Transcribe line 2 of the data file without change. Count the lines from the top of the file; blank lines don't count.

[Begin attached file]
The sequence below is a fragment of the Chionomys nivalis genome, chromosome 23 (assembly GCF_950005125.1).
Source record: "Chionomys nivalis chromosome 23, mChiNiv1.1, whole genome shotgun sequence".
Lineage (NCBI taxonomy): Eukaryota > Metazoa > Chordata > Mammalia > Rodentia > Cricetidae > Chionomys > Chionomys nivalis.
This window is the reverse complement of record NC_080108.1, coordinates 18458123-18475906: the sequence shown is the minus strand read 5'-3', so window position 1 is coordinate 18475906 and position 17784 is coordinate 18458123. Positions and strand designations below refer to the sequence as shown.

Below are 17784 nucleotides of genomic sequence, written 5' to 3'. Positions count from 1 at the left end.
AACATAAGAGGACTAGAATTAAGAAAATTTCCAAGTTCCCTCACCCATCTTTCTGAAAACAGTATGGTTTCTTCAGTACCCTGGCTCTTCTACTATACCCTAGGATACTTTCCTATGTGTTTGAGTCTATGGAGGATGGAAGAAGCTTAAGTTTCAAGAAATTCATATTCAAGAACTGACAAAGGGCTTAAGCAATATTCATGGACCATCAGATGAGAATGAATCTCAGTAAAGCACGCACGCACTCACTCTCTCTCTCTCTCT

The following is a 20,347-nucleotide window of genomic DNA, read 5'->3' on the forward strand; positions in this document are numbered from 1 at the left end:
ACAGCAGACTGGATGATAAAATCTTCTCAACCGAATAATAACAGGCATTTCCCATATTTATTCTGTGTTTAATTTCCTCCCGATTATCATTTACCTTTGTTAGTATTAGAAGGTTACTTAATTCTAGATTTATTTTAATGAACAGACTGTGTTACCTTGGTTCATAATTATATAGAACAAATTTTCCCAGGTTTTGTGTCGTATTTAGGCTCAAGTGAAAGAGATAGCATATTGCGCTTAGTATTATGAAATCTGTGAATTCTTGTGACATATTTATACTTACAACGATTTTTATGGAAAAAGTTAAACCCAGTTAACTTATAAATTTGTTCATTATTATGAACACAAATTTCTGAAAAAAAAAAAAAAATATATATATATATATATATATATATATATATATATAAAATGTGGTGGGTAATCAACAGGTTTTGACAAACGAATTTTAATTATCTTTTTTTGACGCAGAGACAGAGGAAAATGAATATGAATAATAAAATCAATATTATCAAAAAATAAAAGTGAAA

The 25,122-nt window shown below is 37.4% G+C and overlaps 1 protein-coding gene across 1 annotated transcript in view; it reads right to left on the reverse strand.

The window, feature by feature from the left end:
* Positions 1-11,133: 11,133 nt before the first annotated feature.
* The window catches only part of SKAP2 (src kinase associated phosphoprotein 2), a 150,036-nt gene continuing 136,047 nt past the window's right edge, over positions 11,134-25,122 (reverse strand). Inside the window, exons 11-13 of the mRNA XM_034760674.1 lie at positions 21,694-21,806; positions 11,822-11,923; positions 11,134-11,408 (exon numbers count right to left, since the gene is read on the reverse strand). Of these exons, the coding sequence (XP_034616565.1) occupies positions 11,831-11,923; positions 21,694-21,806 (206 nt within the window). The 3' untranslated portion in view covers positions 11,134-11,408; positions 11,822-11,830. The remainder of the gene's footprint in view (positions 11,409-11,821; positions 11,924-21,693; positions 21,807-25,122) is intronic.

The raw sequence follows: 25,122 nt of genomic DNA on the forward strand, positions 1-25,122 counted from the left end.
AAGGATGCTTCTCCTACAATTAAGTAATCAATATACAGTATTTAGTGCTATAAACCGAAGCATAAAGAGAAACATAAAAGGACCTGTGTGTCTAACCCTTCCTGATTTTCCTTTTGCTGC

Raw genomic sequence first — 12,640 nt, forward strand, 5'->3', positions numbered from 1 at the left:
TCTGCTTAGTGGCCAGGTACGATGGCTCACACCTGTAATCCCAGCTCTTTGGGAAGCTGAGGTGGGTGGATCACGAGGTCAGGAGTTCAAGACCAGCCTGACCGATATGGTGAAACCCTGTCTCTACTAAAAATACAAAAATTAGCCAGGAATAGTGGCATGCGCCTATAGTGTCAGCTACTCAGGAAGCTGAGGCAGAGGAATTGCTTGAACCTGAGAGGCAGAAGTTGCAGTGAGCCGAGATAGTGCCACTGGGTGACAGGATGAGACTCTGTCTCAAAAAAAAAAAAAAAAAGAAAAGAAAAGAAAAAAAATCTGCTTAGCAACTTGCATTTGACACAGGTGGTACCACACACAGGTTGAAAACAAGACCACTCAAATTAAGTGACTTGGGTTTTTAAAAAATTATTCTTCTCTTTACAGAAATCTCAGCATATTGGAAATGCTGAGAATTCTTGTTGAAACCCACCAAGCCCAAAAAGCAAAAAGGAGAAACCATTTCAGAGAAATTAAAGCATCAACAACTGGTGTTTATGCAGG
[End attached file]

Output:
Source record: "Chionomys nivalis chromosome 23, mChiNiv1.1, whole genome shotgun sequence".